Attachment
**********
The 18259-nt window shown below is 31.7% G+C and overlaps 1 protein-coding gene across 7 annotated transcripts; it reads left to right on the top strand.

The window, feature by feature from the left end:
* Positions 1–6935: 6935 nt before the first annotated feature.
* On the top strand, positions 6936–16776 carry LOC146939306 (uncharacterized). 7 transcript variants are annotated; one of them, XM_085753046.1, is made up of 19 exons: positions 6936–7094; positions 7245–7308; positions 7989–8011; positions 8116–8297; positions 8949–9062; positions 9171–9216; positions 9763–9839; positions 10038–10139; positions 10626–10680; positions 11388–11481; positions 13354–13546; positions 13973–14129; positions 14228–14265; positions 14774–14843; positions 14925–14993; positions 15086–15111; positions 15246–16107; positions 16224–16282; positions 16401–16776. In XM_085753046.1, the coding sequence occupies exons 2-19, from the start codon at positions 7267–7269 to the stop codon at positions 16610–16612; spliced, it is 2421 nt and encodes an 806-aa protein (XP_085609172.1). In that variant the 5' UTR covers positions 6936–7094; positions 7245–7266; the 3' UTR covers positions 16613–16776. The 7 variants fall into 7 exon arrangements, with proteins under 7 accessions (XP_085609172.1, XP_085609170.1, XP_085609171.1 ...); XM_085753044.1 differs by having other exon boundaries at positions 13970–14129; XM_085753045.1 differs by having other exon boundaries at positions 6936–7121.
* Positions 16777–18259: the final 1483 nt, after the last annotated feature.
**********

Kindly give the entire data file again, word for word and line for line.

The 18259-nt window shown below is 31.7% G+C and overlaps 1 protein-coding gene across 7 annotated transcripts; it reads left to right on the top strand.

The window, feature by feature from the left end:
* Positions 1–6935: 6935 nt before the first annotated feature.
* On the top strand, positions 6936–16776 carry LOC146939306 (uncharacterized). 7 transcript variants are annotated; one of them, XM_085753046.1, is made up of 19 exons: positions 6936–7094; positions 7245–7308; positions 7989–8011; positions 8116–8297; positions 8949–9062; positions 9171–9216; positions 9763–9839; positions 10038–10139; positions 10626–10680; positions 11388–11481; positions 13354–13546; positions 13973–14129; positions 14228–14265; positions 14774–14843; positions 14925–14993; positions 15086–15111; positions 15246–16107; positions 16224–16282; positions 16401–16776. In XM_085753046.1, the coding sequence occupies exons 2-19, from the start codon at positions 7267–7269 to the stop codon at positions 16610–16612; spliced, it is 2421 nt and encodes an 806-aa protein (XP_085609172.1). In that variant the 5' UTR covers positions 6936–7094; positions 7245–7266; the 3' UTR covers positions 16613–16776. The 7 variants fall into 7 exon arrangements, with proteins under 7 accessions (XP_085609172.1, XP_085609170.1, XP_085609171.1 ...); XM_085753044.1 differs by having other exon boundaries at positions 13970–14129; XM_085753045.1 differs by having other exon boundaries at positions 6936–7121.
* Positions 16777–18259: the final 1483 nt, after the last annotated feature.